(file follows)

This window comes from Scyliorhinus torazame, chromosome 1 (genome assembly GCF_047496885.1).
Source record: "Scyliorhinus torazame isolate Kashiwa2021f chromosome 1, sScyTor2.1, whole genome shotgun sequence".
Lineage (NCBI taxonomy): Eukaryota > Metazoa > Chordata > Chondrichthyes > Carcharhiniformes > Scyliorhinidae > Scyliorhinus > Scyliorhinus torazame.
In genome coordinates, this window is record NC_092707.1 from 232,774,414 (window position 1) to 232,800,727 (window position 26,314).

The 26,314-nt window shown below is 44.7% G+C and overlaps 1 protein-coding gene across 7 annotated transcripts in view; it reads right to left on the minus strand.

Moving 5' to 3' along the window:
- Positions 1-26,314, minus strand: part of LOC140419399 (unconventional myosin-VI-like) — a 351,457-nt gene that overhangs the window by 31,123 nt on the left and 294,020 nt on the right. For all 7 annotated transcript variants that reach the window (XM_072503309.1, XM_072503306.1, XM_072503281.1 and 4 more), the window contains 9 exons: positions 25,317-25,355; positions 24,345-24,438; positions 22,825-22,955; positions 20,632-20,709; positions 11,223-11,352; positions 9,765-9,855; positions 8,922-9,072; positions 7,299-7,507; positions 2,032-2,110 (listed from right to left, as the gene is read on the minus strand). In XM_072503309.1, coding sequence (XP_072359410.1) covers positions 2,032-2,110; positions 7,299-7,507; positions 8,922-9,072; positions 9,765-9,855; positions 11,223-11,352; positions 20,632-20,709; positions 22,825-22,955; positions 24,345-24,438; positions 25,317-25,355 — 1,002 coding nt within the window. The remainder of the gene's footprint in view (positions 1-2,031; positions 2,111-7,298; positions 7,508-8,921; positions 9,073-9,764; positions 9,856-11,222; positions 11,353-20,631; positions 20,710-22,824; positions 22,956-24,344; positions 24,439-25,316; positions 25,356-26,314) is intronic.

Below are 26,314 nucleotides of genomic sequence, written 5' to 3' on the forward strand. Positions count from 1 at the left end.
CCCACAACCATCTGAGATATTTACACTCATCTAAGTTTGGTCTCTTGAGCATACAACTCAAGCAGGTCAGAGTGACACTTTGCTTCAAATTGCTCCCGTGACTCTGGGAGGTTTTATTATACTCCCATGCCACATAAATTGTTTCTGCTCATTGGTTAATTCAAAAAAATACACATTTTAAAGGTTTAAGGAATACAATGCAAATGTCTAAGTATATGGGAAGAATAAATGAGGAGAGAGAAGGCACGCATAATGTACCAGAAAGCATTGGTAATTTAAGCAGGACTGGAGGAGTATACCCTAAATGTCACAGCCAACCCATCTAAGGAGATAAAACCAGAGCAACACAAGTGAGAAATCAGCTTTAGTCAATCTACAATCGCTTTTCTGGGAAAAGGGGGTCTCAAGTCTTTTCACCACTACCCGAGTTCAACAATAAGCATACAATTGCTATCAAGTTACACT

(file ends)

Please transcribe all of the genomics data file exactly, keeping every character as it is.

This window comes from Scyliorhinus torazame, chromosome 1 (genome assembly GCF_047496885.1).
Source record: "Scyliorhinus torazame isolate Kashiwa2021f chromosome 1, sScyTor2.1, whole genome shotgun sequence".
Lineage (NCBI taxonomy): Eukaryota > Metazoa > Chordata > Chondrichthyes > Carcharhiniformes > Scyliorhinidae > Scyliorhinus > Scyliorhinus torazame.
In genome coordinates, this window is record NC_092707.1 from 232,774,414 (window position 1) to 232,800,727 (window position 26,314).

The 26,314-nt window shown below is 44.7% G+C and overlaps 1 protein-coding gene across 7 annotated transcripts in view; it reads right to left on the minus strand.

Moving 5' to 3' along the window:
- Positions 1-26,314, minus strand: part of LOC140419399 (unconventional myosin-VI-like) — a 351,457-nt gene that overhangs the window by 31,123 nt on the left and 294,020 nt on the right. For all 7 annotated transcript variants that reach the window (XM_072503309.1, XM_072503306.1, XM_072503281.1 and 4 more), the window contains 9 exons: positions 25,317-25,355; positions 24,345-24,438; positions 22,825-22,955; positions 20,632-20,709; positions 11,223-11,352; positions 9,765-9,855; positions 8,922-9,072; positions 7,299-7,507; positions 2,032-2,110 (listed from right to left, as the gene is read on the minus strand). In XM_072503309.1, coding sequence (XP_072359410.1) covers positions 2,032-2,110; positions 7,299-7,507; positions 8,922-9,072; positions 9,765-9,855; positions 11,223-11,352; positions 20,632-20,709; positions 22,825-22,955; positions 24,345-24,438; positions 25,317-25,355 — 1,002 coding nt within the window. The remainder of the gene's footprint in view (positions 1-2,031; positions 2,111-7,298; positions 7,508-8,921; positions 9,073-9,764; positions 9,856-11,222; positions 11,353-20,631; positions 20,710-22,824; positions 22,956-24,344; positions 24,439-25,316; positions 25,356-26,314) is intronic.

Below are 26,314 nucleotides of genomic sequence, written 5' to 3' on the forward strand. Positions count from 1 at the left end.
CCCACAACCATCTGAGATATTTACACTCATCTAAGTTTGGTCTCTTGAGCATACAACTCAAGCAGGTCAGAGTGACACTTTGCTTCAAATTGCTCCCGTGACTCTGGGAGGTTTTATTATACTCCCATGCCACATAAATTGTTTCTGCTCATTGGTTAATTCAAAAAAATACACATTTTAAAGGTTTAAGGAATACAATGCAAATGTCTAAGTATATGGGAAGAATAAATGAGGAGAGAGAAGGCACGCATAATGTACCAGAAAGCATTGGTAATTTAAGCAGGACTGGAGGAGTATACCCTAAATGTCACAGCCAACCCATCTAAGGAGATAAAACCAGAGCAACACAAGTGAGAAATCAGCTTTAGTCAATCTACAATCGCTTTTCTGGGAAAAGGGGGTCTCAAGTCTTTTCACCACTACCCGAGTTCAACAATAAGCATACAATTGCTATCAAGTTACACT